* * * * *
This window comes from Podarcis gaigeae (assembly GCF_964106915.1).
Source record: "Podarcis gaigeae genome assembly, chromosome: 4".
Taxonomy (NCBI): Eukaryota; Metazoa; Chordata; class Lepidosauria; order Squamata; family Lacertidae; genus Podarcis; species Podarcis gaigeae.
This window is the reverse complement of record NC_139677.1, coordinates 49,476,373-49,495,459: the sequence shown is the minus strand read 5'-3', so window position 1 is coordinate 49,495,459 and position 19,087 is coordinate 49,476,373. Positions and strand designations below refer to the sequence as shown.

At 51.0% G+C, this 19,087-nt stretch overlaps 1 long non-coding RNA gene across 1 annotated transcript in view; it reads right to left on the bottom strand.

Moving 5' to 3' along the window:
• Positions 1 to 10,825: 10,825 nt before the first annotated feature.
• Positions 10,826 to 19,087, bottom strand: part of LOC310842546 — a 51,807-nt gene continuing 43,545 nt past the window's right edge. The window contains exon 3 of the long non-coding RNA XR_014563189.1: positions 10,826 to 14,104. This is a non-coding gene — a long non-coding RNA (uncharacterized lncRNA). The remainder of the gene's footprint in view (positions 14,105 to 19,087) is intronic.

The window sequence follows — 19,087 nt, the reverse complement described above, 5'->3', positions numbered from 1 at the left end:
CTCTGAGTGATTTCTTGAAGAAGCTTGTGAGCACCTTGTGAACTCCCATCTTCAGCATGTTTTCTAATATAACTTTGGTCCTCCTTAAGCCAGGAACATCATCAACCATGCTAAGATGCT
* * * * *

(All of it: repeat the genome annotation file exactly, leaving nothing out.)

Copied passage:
This window comes from Podarcis gaigeae (assembly GCF_964106915.1).
Source record: "Podarcis gaigeae genome assembly, chromosome: 4".
Taxonomy (NCBI): Eukaryota; Metazoa; Chordata; class Lepidosauria; order Squamata; family Lacertidae; genus Podarcis; species Podarcis gaigeae.
This window is the reverse complement of record NC_139677.1, coordinates 49,476,373-49,495,459: the sequence shown is the minus strand read 5'-3', so window position 1 is coordinate 49,495,459 and position 19,087 is coordinate 49,476,373. Positions and strand designations below refer to the sequence as shown.

At 51.0% G+C, this 19,087-nt stretch overlaps 1 long non-coding RNA gene across 1 annotated transcript in view; it reads right to left on the bottom strand.

Moving 5' to 3' along the window:
• Positions 1 to 10,825: 10,825 nt before the first annotated feature.
• Positions 10,826 to 19,087, bottom strand: part of LOC310842546 — a 51,807-nt gene continuing 43,545 nt past the window's right edge. The window contains exon 3 of the long non-coding RNA XR_014563189.1: positions 10,826 to 14,104. This is a non-coding gene — a long non-coding RNA (uncharacterized lncRNA). The remainder of the gene's footprint in view (positions 14,105 to 19,087) is intronic.

The window sequence follows — 19,087 nt, the reverse complement described above, 5'->3', positions numbered from 1 at the left end:
CTCTGAGTGATTTCTTGAAGAAGCTTGTGAGCACCTTGTGAACTCCCATCTTCAGCATGTTTTCTAATATAACTTTGGTCCTCCTTAAGCCAGGAACATCATCAACCATGCTAAGATGCT